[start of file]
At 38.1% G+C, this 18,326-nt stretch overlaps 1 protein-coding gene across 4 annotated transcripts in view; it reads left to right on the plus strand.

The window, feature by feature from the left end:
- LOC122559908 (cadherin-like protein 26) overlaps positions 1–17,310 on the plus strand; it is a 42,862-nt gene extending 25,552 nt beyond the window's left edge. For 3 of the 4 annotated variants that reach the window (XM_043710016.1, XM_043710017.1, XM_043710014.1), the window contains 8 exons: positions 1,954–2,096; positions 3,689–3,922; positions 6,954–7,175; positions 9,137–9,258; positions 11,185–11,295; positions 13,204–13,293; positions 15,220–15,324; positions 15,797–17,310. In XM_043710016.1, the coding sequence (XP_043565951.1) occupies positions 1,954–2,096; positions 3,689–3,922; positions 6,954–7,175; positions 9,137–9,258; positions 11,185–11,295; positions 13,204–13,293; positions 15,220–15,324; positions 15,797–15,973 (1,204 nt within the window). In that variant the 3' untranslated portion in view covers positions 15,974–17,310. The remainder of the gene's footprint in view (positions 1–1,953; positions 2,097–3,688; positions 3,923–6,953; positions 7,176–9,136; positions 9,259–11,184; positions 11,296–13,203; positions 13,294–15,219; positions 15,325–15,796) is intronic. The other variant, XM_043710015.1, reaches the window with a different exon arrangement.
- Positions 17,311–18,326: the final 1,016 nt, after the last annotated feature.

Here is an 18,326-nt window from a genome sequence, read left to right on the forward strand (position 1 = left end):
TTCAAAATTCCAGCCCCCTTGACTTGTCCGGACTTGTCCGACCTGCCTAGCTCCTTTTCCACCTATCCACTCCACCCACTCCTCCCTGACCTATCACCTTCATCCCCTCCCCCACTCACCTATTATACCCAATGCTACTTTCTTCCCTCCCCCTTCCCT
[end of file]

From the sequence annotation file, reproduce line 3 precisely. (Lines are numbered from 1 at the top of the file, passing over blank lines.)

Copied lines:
- LOC122559908 (cadherin-like protein 26) overlaps positions 1–17,310 on the plus strand; it is a 42,862-nt gene extending 25,552 nt beyond the window's left edge. For 3 of the 4 annotated variants that reach the window (XM_043710016.1, XM_043710017.1, XM_043710014.1), the window contains 8 exons: positions 1,954–2,096; positions 3,689–3,922; positions 6,954–7,175; positions 9,137–9,258; positions 11,185–11,295; positions 13,204–13,293; positions 15,220–15,324; positions 15,797–17,310. In XM_043710016.1, the coding sequence (XP_043565951.1) occupies positions 1,954–2,096; positions 3,689–3,922; positions 6,954–7,175; positions 9,137–9,258; positions 11,185–11,295; positions 13,204–13,293; positions 15,220–15,324; positions 15,797–15,973 (1,204 nt within the window). In that variant the 3' untranslated portion in view covers positions 15,974–17,310. The remainder of the gene's footprint in view (positions 1–1,953; positions 2,097–3,688; positions 3,923–6,953; positions 7,176–9,136; positions 9,259–11,184; positions 11,296–13,203; positions 13,294–15,219; positions 15,325–15,796) is intronic. The other variant, XM_043710015.1, reaches the window with a different exon arrangement.